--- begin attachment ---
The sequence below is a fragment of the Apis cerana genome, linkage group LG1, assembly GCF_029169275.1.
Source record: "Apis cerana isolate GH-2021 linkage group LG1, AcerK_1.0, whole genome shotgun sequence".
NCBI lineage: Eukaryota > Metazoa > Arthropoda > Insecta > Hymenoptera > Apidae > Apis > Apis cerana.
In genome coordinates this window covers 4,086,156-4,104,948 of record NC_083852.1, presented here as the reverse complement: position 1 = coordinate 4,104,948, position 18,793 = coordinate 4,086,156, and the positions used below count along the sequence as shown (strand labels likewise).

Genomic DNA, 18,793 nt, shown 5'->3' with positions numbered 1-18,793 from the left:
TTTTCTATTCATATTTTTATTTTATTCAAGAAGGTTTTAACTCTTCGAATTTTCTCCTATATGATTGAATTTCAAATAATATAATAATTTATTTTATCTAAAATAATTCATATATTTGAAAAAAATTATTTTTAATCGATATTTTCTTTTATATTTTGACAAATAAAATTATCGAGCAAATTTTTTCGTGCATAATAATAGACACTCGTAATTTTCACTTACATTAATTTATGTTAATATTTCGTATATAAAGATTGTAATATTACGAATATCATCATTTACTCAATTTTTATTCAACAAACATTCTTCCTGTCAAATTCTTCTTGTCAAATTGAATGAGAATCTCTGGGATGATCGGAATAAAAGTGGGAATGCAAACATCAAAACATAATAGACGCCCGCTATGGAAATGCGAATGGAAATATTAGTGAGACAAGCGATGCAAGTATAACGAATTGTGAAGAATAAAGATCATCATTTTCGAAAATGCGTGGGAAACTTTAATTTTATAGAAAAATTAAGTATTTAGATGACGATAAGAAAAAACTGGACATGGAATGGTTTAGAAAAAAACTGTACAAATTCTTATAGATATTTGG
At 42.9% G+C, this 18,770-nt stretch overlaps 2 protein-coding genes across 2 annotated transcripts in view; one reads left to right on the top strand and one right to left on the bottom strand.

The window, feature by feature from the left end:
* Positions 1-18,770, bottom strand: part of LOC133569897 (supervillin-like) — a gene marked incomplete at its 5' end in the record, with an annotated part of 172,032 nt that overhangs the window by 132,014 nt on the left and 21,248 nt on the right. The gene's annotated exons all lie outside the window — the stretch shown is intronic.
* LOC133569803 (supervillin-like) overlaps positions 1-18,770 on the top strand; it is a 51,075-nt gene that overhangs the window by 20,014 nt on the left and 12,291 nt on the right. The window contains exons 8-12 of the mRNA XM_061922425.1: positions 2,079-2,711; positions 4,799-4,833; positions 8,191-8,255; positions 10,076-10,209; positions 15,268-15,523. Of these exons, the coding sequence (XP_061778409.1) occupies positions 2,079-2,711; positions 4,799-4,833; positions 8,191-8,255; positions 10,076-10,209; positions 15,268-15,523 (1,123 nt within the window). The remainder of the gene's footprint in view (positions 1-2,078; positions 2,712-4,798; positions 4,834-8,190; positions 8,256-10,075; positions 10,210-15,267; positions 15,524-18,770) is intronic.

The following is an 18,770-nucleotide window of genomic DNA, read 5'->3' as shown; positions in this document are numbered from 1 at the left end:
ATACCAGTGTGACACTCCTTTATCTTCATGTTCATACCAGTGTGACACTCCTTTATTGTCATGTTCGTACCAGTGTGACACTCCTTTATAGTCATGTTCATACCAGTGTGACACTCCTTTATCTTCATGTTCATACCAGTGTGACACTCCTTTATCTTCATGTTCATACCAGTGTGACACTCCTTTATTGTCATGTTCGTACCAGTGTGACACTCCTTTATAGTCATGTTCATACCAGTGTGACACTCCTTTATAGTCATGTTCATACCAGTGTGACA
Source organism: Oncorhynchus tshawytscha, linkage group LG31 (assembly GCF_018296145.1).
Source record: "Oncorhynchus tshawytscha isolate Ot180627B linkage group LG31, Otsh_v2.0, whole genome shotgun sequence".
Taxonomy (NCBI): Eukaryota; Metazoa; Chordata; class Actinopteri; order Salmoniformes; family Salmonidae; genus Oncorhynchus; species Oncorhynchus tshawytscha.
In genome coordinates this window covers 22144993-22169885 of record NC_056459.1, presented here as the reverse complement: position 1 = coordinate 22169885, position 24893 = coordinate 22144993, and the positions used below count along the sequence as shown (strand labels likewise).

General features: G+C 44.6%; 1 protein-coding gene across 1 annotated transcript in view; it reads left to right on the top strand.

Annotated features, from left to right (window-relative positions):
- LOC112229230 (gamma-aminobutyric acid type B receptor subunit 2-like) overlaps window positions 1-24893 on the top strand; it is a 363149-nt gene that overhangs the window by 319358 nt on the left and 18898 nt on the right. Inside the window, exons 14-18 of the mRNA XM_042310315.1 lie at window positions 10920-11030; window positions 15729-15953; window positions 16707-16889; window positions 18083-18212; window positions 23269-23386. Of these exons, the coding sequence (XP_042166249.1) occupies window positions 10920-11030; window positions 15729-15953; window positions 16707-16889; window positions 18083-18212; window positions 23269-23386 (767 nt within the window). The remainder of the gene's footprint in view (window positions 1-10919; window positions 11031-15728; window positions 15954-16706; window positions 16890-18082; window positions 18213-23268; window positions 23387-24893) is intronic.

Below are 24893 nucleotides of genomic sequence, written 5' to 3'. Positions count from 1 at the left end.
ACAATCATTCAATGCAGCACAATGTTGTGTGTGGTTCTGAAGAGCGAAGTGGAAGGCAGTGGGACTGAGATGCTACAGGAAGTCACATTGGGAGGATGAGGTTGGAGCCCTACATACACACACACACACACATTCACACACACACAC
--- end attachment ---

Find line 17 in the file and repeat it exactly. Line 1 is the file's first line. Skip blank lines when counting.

General features: G+C 44.6%; 1 protein-coding gene across 1 annotated transcript in view; it reads left to right on the top strand.